WASHINGTON - The head of the Church of Scientology strongly protested a Russian police raid on two of the movement's offices in Moscow Thursday and suggested that Germany may have had a hand in the action.
The raids were "unprovoked ... unconstitutional harassment of members of a peaceful religion, for practicing their faith," Reverend Heber Jentzsch said in his letter to Ambassador Yuri Ushakov.
Moscow police Thursday raided the head offices of Russia's Scientologist movement as part of an investigation into the group's financial activities in Russia.
Footage shown by Russian television showed armed police storming into the Scientologists building and checking documents of its US directors.
The police also dispersed a school class attended by several dozen children.
Jentzsch said the presence of armed police was unnecessary as "there was no cause whatsoever to expect harm from Church members," adding that aside from a "fabricated claim from a 'former member,'" the reason for the raid and investigation "remains a mystery."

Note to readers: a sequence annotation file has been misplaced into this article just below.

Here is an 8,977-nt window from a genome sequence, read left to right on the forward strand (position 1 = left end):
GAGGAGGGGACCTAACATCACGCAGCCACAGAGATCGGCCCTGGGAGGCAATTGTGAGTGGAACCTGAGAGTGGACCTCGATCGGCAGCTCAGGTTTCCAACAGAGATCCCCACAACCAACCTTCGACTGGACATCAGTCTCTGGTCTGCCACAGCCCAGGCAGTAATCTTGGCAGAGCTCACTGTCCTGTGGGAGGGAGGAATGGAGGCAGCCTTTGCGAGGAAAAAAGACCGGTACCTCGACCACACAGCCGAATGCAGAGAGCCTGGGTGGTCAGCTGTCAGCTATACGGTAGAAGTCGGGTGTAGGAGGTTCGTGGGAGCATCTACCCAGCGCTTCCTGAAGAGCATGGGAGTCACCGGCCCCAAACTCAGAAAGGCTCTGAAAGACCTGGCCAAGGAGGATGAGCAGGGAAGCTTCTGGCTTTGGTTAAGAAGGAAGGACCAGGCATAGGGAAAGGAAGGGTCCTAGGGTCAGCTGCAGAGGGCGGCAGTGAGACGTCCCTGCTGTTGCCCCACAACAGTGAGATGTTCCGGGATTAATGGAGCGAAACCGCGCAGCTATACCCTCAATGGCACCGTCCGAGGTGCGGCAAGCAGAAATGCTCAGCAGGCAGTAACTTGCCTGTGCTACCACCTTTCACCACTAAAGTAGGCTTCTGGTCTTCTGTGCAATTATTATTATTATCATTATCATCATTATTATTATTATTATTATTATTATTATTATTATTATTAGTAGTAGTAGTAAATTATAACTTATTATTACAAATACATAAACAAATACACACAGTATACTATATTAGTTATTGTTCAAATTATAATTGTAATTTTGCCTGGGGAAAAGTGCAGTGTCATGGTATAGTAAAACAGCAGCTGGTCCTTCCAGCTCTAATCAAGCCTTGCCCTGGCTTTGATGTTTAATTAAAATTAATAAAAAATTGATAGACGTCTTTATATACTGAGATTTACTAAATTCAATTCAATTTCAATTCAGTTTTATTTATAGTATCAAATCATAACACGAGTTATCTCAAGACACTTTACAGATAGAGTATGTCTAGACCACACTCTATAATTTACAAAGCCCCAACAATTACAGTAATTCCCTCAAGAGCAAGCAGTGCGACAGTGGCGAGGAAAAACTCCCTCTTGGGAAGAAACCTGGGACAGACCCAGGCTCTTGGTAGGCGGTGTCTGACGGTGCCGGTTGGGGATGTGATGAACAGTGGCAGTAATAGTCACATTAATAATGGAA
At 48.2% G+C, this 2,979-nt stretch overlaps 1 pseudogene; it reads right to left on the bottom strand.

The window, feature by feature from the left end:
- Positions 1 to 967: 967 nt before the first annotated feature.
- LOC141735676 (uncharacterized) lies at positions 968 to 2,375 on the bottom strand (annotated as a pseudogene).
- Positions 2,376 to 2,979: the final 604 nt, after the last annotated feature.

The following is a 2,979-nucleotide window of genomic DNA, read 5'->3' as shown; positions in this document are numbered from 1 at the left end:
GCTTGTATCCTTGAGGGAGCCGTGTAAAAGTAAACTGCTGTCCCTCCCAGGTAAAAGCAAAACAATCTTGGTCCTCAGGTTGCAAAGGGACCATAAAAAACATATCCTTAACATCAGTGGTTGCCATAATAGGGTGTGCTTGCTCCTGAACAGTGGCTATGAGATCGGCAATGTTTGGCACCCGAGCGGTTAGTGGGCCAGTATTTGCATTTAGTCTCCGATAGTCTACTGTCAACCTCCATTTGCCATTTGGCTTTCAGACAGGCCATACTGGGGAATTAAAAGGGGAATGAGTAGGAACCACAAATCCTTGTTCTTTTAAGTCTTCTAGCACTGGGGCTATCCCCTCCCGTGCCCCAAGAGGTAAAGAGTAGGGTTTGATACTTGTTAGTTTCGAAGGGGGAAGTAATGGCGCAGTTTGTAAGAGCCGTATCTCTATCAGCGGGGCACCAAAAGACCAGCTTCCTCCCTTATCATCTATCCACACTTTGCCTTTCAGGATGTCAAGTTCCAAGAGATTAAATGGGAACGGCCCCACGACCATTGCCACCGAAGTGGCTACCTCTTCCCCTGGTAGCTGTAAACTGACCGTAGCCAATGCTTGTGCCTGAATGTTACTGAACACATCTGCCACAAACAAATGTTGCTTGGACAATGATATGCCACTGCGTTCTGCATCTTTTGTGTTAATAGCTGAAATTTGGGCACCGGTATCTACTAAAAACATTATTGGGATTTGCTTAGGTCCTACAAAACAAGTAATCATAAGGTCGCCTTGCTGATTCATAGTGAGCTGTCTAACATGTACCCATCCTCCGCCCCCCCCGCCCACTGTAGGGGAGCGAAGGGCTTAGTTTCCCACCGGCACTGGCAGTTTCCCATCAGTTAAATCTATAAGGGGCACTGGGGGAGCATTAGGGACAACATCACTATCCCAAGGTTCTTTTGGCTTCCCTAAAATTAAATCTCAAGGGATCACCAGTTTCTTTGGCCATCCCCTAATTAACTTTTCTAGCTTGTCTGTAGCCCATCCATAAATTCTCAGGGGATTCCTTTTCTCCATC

The Scientologist suggests, however, that Germany may have influenced Russia to take such measures against the church.
"There is strong cause for suspicion that today's raids came about due to German influence," Jentzsch told the Russian ambassador.
The reverend also mentions Russian media report suggesting that the raids may be Russia's response to the US government's decision to "close Russian foundations on American soil which have been aiding Iran."
If the Church of Scientology is "simply caught in the middle of a political tit-for-tat, the situation is even more intolerable," Jentzsch said in his letter.
The Los Angeles-based church leader offered to travel to Washington to "prevent further harassment of a peaceful religion."
Scientology, founded by the science-fiction writer Ron Hubbard and based in Los Angeles, is recognized as a religion in the United States.
It is not subject to restrictions under Russian law but is nonetheless condemned by the Russian Orthodox church.
The Russian government last February gave all foreign religious organizations six months to register in accordance with a 1997 law that banned sects with less than 15 years' existence in Russia from actively seeking converts.
Scientology is considered a sect in some western countries, including Germany and Greece, where authorities contend that its leaders seek economic gain.